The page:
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September 12, 2008

Showers today, Ike's remnants Monday

NOAA

Weather disturbances traveling along the stalled frontal boundary that's draped across the Northeast (the dark blue swath on the national radar map above) will mean showers and thunderstorms as the day goes by today. Sunday looks partly sunny, forecasters say, but there's more rain in store Monday as the remnants of Hurricane Ike (scary red blob above) are swept across the Southeast, along the front, to the mid-Atlantic states.

First, we can expect up to a quarter-inch of rain today, and more of the same tonight as the first storms move through, forecasters say. Some spots under thunderstorms could see more. There are still some abnormally dry conditions on the Eastern Shore, so more rain is welcome for now. The rain chances continue on Saturday, but the probabilities diminish.

You can blame the southerly winds, which are blowing more mild, moist air into the region, where it is running up against cooler air to the north, fueling the precipitation.

Sunday looks partly sunny and very warm, with afternoon highs crowding 90 degrees. Quite a surprise after enjoying three days in the 70s.

Then Ike's moisture moves in late on Sunday and Monday, accelerating out of the lower Mississippi Valley and getting absorbed by low pressure along the cold front. No estimates yet on where, exactly, the bulk of the rain will fall, or how much to expect. My guess is that, with all the damage we're likely to be reading about in Texas, nobody will pay any attention to our rain.

By late Monday the cold front finally will have pushed through, bringing cooler, drier air down from the Great Lakes. We should see sunny skies through the middle of the week, with highs in the upper 70s to low 80s, and overnight lows in the 50s.

So, what's that other red stuff on the radar, southeast of Florida? Those are the disorganized remnants of Tropical Storm Josephine. Some "slow development" is forecast as the bad weather moves north-northwest. Stay tuned.

Posted by Frank Roylance at 11:04 AM | | Comments (2)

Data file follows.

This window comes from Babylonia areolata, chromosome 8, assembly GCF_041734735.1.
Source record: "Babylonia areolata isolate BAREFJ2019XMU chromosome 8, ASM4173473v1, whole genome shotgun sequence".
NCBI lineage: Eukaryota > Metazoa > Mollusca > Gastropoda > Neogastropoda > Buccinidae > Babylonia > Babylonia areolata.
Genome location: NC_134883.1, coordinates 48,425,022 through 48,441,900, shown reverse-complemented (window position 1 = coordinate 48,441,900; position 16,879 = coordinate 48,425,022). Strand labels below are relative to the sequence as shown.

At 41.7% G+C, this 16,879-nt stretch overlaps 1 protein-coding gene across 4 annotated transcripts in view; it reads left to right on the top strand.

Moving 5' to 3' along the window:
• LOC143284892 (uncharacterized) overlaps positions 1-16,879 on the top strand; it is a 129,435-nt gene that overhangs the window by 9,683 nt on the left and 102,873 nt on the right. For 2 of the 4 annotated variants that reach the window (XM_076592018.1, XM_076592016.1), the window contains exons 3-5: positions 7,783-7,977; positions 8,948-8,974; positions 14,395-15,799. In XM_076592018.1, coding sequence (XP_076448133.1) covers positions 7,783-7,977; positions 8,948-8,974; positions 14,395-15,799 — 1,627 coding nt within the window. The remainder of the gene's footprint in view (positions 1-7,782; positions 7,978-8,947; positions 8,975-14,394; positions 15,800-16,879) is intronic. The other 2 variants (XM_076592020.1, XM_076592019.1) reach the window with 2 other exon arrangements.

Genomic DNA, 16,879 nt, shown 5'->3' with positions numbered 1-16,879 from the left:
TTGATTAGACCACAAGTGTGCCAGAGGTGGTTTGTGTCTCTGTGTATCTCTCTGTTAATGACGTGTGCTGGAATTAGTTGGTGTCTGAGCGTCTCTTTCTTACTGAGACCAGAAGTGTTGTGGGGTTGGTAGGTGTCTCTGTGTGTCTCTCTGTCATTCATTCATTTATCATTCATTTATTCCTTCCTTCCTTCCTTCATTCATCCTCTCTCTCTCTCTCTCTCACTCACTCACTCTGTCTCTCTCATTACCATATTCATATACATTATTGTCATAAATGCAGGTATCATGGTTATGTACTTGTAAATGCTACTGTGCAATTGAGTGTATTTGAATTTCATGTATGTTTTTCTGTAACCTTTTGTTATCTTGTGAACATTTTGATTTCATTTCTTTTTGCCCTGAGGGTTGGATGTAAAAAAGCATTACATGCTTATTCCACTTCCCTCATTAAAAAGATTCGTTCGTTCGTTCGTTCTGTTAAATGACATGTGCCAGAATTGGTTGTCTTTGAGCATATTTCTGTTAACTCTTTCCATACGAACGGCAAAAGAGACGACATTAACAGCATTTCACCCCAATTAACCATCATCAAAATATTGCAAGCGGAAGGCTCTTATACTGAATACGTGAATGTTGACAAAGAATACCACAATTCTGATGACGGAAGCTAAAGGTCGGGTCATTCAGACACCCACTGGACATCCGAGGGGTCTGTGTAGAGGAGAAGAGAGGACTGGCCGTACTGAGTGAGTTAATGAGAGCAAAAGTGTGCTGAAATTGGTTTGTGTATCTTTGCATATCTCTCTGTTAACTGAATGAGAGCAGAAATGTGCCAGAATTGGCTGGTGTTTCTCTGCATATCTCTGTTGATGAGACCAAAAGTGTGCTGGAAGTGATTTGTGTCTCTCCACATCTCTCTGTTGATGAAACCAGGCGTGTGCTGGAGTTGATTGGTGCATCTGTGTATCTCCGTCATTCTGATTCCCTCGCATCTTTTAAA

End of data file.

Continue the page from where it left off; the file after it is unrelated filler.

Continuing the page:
Categories: Forecasts
        

Comments

I don't know if you have shared this or not, but here is the URL for the Nasa page that has hi-res pictures of Ike. Impressive pictures.

http://www.nasa.gov/mission_pages/station/multimedia/hurr_ike091008.html

Mr. Roylance-
I enjoyed your writings on "monster" storms and the hysteria that is so prominent in weather reporting nowadays. I live in Baltimore, a town that goes into 24/7 news coverage and subsequent wide spread panic at the mention of a snowflake. I'm not sure when we made this shift to over-exaggerated weather reporting but, I for one wish it would let up. Yes, some of these storms are dangerous. We provide the best, up to date info we can but, after that - it's weather. It's been storming and snowing on this planet for billions of years. Why we seem to take these events as some sort of attack on humanity I do not know. Invariably after every hurricane we get someone on the news who cannot understand why a hurricane would choose to hit the area where THEY built a house. I mean, don't those hurricanes know better?! It's weather folks. Deal with it, embrace it and do your best to get out of the way, because it really doesn't care whether you're there or not.

William Bull
Baltimore, MD

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About Frank Roylance
This site is the Maryland Weather archive. The current Maryland Weather blog can be found here.
Frank Roylance is a reporter for The Baltimore Sun. He came to Baltimore from New Bedford, Mass. in 1980 to join the old Evening Sun. He moved to the morning Sun when the papers merged in 1992, and has spent most of his time since covering science, including astronomy and the weather. One of The Baltimore Sun's first online Web logs, the Weather Blog debuted in October 2004. In June 2006 Frank also began writing comments on local weather and stargazing for The Baltimore Sun's print Weather Page. Frank also answers readers’ weather queries for the newspaper and the blog. Frank Roylance retired in October 2011. Maryland Weather is now being updated by members of The Baltimore Sun staff
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